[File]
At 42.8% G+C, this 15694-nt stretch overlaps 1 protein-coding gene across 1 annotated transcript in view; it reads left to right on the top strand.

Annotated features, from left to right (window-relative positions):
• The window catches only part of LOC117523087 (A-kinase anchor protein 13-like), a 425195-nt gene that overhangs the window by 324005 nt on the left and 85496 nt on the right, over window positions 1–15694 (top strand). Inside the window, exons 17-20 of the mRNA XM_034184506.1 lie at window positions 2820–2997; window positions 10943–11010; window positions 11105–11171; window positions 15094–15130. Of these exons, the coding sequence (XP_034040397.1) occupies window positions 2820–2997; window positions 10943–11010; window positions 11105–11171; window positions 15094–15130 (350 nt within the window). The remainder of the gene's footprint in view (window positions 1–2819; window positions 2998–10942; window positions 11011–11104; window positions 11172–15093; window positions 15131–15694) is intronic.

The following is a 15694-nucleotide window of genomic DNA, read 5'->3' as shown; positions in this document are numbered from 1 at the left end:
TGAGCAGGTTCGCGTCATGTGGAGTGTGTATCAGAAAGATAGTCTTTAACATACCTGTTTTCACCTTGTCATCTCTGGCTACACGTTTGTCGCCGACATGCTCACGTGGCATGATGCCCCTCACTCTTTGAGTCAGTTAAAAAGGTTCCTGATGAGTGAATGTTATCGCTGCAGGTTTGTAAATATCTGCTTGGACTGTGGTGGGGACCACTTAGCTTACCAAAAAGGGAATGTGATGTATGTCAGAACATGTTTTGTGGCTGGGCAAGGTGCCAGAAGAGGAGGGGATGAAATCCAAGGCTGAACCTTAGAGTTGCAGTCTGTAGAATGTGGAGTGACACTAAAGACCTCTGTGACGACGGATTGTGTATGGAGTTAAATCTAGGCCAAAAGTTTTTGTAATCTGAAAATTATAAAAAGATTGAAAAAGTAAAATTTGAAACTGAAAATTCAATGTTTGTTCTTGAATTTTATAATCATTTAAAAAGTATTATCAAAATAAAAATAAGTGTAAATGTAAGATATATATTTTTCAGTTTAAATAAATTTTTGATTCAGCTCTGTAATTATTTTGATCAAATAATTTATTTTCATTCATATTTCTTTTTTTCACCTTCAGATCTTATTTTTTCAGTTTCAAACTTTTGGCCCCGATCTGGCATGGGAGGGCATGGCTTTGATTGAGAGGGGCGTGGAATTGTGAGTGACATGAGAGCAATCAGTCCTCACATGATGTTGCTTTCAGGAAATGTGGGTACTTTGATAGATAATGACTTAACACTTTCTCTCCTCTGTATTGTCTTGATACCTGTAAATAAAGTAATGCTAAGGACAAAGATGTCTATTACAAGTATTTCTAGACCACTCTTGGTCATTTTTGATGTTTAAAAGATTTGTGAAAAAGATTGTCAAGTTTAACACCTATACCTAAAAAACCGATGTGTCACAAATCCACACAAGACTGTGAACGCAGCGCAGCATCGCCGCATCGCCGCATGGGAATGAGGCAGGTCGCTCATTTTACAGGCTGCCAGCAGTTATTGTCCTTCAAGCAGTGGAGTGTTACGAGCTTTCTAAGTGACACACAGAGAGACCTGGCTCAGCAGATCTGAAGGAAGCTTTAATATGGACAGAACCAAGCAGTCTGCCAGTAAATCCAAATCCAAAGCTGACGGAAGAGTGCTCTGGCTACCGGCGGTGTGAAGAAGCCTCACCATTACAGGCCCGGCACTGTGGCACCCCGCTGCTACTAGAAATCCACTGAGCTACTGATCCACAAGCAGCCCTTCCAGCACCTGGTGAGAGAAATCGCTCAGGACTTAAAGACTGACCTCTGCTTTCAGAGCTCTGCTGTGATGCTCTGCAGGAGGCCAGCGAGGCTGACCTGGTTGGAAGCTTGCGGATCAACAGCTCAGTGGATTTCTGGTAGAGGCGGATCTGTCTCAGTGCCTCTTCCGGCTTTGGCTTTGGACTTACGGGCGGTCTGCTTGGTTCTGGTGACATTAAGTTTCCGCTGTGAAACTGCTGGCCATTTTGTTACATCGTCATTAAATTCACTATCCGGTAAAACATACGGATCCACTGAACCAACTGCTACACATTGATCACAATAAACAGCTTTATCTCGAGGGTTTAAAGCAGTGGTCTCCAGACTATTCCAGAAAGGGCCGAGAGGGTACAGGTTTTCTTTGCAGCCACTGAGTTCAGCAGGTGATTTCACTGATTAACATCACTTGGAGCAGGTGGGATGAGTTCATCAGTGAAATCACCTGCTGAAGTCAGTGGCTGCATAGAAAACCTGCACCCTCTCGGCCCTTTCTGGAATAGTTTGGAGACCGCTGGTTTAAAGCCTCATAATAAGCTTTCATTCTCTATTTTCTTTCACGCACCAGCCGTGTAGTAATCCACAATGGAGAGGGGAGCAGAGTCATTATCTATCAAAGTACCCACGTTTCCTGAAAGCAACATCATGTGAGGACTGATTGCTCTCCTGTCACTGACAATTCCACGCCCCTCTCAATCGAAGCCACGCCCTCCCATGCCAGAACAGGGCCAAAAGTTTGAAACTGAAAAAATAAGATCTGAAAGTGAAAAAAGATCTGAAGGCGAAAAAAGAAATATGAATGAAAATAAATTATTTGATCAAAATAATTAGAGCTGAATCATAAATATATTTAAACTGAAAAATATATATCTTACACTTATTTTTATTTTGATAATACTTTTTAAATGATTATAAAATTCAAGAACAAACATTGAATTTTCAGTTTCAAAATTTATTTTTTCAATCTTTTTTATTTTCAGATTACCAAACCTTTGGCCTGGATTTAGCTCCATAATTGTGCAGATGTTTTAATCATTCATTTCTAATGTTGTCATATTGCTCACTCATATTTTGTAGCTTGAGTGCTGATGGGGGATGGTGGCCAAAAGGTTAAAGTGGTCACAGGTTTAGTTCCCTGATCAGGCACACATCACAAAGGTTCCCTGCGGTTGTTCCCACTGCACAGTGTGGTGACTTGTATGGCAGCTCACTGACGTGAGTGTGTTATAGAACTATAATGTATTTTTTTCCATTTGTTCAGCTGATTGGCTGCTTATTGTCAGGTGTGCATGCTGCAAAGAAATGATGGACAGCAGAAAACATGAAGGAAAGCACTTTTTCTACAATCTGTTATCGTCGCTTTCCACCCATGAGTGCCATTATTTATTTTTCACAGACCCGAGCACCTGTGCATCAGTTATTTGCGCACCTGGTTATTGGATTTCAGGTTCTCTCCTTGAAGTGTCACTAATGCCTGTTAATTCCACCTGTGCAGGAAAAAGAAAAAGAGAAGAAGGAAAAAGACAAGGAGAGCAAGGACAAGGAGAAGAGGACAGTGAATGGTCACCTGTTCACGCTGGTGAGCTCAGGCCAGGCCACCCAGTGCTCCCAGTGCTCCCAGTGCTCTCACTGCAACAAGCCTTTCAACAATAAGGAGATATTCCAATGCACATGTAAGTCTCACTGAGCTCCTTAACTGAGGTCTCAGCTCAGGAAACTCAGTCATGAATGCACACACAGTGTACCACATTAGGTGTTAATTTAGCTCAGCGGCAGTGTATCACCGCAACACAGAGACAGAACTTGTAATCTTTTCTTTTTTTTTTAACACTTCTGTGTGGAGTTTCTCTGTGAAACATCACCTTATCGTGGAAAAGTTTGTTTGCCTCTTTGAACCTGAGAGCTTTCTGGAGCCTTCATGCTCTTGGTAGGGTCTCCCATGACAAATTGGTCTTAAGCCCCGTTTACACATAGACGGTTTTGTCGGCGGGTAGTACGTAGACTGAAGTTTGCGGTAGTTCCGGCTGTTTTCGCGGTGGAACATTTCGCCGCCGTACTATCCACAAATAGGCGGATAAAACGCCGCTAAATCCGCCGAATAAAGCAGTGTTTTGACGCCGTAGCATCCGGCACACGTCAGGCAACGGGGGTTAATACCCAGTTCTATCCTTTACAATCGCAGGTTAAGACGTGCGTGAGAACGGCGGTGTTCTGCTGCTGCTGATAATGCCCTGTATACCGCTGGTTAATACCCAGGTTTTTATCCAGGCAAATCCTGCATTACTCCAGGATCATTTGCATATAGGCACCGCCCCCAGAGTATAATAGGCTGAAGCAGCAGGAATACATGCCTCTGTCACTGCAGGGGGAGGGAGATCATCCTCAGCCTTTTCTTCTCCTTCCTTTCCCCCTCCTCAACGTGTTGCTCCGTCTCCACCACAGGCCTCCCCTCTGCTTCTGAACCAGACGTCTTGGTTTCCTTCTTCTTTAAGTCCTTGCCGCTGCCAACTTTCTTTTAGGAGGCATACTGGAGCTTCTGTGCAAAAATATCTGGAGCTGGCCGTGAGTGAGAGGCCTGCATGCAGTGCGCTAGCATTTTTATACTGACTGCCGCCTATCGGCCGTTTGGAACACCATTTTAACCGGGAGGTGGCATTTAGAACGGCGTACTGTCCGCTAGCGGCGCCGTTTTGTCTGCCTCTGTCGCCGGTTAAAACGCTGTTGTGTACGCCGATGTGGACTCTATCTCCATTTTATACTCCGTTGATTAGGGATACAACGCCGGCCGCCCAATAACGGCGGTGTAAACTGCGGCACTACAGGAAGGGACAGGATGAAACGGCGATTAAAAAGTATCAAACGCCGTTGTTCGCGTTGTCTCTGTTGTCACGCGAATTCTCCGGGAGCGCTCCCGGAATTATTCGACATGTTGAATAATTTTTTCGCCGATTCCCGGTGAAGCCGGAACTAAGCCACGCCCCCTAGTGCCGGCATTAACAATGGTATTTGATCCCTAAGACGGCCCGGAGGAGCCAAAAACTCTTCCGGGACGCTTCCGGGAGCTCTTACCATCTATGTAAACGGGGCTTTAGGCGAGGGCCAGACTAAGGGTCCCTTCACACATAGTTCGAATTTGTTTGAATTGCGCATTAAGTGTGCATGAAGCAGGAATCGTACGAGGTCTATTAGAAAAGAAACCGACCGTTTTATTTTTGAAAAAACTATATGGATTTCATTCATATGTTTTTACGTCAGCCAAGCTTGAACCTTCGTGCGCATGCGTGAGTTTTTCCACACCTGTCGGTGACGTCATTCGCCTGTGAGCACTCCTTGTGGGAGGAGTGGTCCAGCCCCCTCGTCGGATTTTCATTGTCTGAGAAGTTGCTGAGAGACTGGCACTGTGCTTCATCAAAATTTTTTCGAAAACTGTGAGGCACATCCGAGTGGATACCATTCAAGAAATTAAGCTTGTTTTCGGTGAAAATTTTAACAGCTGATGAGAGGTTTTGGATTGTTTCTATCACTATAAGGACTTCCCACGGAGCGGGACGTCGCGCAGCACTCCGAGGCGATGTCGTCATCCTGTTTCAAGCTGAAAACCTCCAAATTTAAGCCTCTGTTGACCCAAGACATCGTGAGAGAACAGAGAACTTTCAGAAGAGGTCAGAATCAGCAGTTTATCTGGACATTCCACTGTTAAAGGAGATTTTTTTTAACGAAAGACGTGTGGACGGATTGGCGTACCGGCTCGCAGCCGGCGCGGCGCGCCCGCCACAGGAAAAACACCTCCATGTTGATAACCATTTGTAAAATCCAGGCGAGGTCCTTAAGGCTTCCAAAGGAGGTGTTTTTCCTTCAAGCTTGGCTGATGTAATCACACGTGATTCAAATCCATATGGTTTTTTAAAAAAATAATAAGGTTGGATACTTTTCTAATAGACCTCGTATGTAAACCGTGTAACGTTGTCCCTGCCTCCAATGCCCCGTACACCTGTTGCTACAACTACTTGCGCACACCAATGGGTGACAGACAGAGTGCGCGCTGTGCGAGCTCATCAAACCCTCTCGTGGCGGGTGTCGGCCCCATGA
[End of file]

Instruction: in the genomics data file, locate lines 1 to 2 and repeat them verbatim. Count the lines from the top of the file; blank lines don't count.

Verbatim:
At 42.8% G+C, this 15694-nt stretch overlaps 1 protein-coding gene across 1 annotated transcript in view; it reads left to right on the top strand.

Annotated features, from left to right (window-relative positions):